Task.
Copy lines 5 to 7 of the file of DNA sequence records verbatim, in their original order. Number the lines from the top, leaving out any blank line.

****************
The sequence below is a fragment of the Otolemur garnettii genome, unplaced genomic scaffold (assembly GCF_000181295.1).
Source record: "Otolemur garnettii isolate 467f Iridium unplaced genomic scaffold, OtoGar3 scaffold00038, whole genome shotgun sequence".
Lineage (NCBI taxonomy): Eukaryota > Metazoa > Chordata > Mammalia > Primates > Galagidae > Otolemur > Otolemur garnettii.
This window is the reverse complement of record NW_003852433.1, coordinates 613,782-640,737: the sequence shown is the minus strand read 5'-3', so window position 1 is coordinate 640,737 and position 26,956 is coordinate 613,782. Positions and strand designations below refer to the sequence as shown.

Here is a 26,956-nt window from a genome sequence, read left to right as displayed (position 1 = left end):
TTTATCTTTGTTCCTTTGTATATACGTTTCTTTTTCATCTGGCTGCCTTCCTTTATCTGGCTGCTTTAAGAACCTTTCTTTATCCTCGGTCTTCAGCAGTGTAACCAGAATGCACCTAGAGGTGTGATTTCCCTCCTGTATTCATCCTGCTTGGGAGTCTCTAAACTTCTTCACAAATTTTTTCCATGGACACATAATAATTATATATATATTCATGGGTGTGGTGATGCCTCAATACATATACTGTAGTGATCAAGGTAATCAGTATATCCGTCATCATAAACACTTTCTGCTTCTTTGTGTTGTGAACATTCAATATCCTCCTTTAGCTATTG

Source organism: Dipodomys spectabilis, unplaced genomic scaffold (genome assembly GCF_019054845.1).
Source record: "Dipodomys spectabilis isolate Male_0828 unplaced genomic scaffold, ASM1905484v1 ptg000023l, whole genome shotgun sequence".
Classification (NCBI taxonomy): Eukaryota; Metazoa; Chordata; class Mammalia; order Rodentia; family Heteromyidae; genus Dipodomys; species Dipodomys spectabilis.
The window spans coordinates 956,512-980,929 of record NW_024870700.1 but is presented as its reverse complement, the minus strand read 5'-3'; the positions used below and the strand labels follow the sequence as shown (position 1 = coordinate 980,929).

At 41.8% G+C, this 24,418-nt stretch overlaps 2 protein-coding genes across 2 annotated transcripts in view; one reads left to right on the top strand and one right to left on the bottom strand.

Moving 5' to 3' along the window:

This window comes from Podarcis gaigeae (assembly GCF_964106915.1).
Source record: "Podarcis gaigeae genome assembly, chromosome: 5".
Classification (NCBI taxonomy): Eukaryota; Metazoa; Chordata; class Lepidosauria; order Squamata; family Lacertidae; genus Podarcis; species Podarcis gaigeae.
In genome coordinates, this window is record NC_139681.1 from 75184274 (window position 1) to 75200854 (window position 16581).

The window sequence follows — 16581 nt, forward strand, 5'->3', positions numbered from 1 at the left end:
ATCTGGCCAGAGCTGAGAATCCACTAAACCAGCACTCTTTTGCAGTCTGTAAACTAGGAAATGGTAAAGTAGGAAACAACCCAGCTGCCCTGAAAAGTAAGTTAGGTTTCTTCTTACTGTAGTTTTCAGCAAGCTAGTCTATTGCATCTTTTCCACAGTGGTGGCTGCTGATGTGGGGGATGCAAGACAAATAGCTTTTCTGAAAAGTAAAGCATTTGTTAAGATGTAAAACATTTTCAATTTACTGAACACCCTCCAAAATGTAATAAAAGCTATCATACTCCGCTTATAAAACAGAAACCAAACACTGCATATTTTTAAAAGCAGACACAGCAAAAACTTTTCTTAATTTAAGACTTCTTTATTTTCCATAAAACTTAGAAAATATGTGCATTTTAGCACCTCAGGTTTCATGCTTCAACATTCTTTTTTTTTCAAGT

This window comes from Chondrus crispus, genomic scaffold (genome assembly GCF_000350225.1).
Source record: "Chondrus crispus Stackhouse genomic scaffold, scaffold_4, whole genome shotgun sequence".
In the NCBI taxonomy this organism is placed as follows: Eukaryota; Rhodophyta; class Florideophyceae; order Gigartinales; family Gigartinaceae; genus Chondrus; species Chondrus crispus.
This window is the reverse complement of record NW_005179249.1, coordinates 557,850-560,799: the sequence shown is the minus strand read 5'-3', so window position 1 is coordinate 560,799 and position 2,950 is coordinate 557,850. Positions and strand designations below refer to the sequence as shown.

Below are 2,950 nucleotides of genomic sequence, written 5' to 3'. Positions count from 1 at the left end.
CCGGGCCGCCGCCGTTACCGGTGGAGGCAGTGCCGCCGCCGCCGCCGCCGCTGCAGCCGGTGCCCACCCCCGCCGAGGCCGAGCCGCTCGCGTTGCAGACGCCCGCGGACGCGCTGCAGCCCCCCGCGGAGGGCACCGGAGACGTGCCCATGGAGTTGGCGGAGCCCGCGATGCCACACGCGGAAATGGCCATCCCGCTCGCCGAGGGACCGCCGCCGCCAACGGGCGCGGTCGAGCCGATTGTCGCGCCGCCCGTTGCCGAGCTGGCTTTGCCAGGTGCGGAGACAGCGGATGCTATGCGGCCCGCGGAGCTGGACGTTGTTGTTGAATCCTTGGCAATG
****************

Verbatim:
Here is a 26,956-nt window from a genome sequence, read left to right as displayed (position 1 = left end):
TTTATCTTTGTTCCTTTGTATATACGTTTCTTTTTCATCTGGCTGCCTTCCTTTATCTGGCTGCTTTAAGAACCTTTCTTTATCCTCGGTCTTCAGCAGTGTAACCAGAATGCACCTAGAGGTGTGATTTCCCTCCTGTATTCATCCTGCTTGGGAGTCTCTAAACTTCTTCACAAATTTTTTCCATGGACACATAATAATTATATATATATTCATGGGTGTGGTGATGCCTCAATACATATACTGTAGTGATCAAGGTAATCAGTATATCCGTCATCATAAACACTTTCTGCTTCTTTGTGTTGTGAACATTCAATATCCTCCTTTAGCTATTG

Source organism: Dipodomys spectabilis, unplaced genomic scaffold (genome assembly GCF_019054845.1).